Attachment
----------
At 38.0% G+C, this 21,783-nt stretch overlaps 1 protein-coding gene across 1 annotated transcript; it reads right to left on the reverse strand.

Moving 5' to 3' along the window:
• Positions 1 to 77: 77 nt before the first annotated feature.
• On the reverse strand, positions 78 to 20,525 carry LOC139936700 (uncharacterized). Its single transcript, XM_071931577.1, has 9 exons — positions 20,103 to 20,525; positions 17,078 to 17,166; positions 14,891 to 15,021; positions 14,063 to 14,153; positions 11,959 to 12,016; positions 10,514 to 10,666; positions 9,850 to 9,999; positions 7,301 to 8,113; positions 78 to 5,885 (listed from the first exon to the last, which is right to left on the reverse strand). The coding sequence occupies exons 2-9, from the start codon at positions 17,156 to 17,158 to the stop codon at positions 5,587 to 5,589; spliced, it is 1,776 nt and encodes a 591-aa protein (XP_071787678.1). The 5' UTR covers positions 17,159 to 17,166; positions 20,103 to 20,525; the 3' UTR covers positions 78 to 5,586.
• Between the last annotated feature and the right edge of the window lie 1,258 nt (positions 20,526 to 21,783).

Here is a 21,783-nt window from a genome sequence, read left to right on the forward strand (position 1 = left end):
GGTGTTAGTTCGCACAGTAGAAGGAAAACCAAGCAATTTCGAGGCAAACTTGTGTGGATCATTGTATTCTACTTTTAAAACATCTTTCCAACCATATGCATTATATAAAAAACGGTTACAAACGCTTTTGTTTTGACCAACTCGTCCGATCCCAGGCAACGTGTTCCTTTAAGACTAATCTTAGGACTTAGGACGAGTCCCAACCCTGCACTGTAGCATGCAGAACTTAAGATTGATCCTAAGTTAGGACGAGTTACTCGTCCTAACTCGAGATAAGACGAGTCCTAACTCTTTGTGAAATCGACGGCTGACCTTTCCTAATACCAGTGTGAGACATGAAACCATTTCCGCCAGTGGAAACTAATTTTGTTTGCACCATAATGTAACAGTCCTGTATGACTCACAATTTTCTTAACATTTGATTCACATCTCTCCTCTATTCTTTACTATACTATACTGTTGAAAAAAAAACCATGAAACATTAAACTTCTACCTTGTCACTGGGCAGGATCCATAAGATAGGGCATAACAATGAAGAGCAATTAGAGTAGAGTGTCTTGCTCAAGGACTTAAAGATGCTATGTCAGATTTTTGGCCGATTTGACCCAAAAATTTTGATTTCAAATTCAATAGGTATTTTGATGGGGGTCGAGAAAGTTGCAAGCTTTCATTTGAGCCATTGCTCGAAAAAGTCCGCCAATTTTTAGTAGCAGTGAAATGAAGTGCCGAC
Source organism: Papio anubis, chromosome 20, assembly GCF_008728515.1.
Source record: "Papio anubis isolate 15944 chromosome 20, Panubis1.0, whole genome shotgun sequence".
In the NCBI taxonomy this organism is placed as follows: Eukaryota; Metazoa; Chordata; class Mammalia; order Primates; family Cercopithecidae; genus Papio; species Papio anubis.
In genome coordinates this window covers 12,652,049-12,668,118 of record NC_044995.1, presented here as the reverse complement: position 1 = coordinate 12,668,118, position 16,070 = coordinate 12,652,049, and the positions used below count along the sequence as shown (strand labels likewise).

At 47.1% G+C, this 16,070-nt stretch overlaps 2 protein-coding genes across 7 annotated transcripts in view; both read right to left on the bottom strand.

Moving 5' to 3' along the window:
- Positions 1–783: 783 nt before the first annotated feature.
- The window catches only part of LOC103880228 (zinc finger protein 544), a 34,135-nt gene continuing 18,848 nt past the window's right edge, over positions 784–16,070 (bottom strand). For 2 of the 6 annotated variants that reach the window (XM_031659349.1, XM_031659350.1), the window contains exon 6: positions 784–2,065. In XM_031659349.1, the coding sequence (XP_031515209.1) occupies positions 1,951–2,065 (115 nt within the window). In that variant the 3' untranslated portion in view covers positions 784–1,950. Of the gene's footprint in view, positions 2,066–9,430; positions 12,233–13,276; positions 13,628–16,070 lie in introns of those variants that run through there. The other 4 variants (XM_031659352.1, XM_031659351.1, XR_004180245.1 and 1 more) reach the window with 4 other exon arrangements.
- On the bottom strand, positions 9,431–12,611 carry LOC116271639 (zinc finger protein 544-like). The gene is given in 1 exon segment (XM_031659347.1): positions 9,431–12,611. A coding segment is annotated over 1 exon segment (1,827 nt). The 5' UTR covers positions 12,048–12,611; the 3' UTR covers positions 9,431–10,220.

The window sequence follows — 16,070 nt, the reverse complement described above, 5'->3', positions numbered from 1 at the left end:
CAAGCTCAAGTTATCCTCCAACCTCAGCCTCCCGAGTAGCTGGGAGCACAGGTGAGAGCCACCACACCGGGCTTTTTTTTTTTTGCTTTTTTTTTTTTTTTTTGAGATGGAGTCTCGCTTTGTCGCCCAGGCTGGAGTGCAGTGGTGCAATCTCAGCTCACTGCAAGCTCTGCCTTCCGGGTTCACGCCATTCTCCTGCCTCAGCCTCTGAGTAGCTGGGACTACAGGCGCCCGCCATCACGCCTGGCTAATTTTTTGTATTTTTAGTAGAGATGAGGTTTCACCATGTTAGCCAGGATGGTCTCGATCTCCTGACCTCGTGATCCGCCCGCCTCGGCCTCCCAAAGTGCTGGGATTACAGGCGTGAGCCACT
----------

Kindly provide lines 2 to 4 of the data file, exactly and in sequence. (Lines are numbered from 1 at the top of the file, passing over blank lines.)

Moving 5' to 3' along the window:
• Positions 1 to 77: 77 nt before the first annotated feature.
• On the reverse strand, positions 78 to 20,525 carry LOC139936700 (uncharacterized). Its single transcript, XM_071931577.1, has 9 exons — positions 20,103 to 20,525; positions 17,078 to 17,166; positions 14,891 to 15,021; positions 14,063 to 14,153; positions 11,959 to 12,016; positions 10,514 to 10,666; positions 9,850 to 9,999; positions 7,301 to 8,113; positions 78 to 5,885 (listed from the first exon to the last, which is right to left on the reverse strand). The coding sequence occupies exons 2-9, from the start codon at positions 17,156 to 17,158 to the stop codon at positions 5,587 to 5,589; spliced, it is 1,776 nt and encodes a 591-aa protein (XP_071787678.1). The 5' UTR covers positions 17,159 to 17,166; positions 20,103 to 20,525; the 3' UTR covers positions 78 to 5,586.